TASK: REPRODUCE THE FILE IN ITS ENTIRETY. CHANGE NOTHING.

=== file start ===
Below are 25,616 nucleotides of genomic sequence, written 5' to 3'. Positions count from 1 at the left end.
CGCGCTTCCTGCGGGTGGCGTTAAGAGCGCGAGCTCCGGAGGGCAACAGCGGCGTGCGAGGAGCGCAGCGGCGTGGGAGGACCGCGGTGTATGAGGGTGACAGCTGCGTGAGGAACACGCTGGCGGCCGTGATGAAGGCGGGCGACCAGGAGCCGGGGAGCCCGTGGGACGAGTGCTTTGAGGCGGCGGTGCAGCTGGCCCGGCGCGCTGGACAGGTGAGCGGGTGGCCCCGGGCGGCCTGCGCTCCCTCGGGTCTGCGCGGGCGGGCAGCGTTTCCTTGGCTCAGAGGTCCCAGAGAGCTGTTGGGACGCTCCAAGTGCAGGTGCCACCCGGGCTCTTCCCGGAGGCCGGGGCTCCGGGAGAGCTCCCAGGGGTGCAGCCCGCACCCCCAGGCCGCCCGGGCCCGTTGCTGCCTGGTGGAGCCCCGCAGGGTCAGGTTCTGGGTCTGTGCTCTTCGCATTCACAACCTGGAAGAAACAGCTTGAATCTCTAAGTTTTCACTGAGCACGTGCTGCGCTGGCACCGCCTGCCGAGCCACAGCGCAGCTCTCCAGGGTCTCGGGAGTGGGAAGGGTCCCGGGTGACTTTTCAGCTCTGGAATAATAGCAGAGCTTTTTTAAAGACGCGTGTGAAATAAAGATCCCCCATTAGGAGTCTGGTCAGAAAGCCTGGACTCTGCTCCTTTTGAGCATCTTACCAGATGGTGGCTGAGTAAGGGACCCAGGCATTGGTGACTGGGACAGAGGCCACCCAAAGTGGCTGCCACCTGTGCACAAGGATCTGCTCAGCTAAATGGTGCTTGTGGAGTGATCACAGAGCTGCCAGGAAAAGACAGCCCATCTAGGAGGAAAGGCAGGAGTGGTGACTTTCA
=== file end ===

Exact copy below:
Below are 25,616 nucleotides of genomic sequence, written 5' to 3'. Positions count from 1 at the left end.
CGCGCTTCCTGCGGGTGGCGTTAAGAGCGCGAGCTCCGGAGGGCAACAGCGGCGTGCGAGGAGCGCAGCGGCGTGGGAGGACCGCGGTGTATGAGGGTGACAGCTGCGTGAGGAACACGCTGGCGGCCGTGATGAAGGCGGGCGACCAGGAGCCGGGGAGCCCGTGGGACGAGTGCTTTGAGGCGGCGGTGCAGCTGGCCCGGCGCGCTGGACAGGTGAGCGGGTGGCCCCGGGCGGCCTGCGCTCCCTCGGGTCTGCGCGGGCGGGCAGCGTTTCCTTGGCTCAGAGGTCCCAGAGAGCTGTTGGGACGCTCCAAGTGCAGGTGCCACCCGGGCTCTTCCCGGAGGCCGGGGCTCCGGGAGAGCTCCCAGGGGTGCAGCCCGCACCCCCAGGCCGCCCGGGCCCGTTGCTGCCTGGTGGAGCCCCGCAGGGTCAGGTTCTGGGTCTGTGCTCTTCGCATTCACAACCTGGAAGAAACAGCTTGAATCTCTAAGTTTTCACTGAGCACGTGCTGCGCTGGCACCGCCTGCCGAGCCACAGCGCAGCTCTCCAGGGTCTCGGGAGTGGGAAGGGTCCCGGGTGACTTTTCAGCTCTGGAATAATAGCAGAGCTTTTTTAAAGACGCGTGTGAAATAAAGATCCCCCATTAGGAGTCTGGTCAGAAAGCCTGGACTCTGCTCCTTTTGAGCATCTTACCAGATGGTGGCTGAGTAAGGGACCCAGGCATTGGTGACTGGGACAGAGGCCACCCAAAGTGGCTGCCACCTGTGCACAAGGATCTGCTCAGCTAAATGGTGCTTGTGGAGTGATCACAGAGCTGCCAGGAAAAGACAGCCCATCTAGGAGGAAAGGCAGGAGTGGTGACTTTCA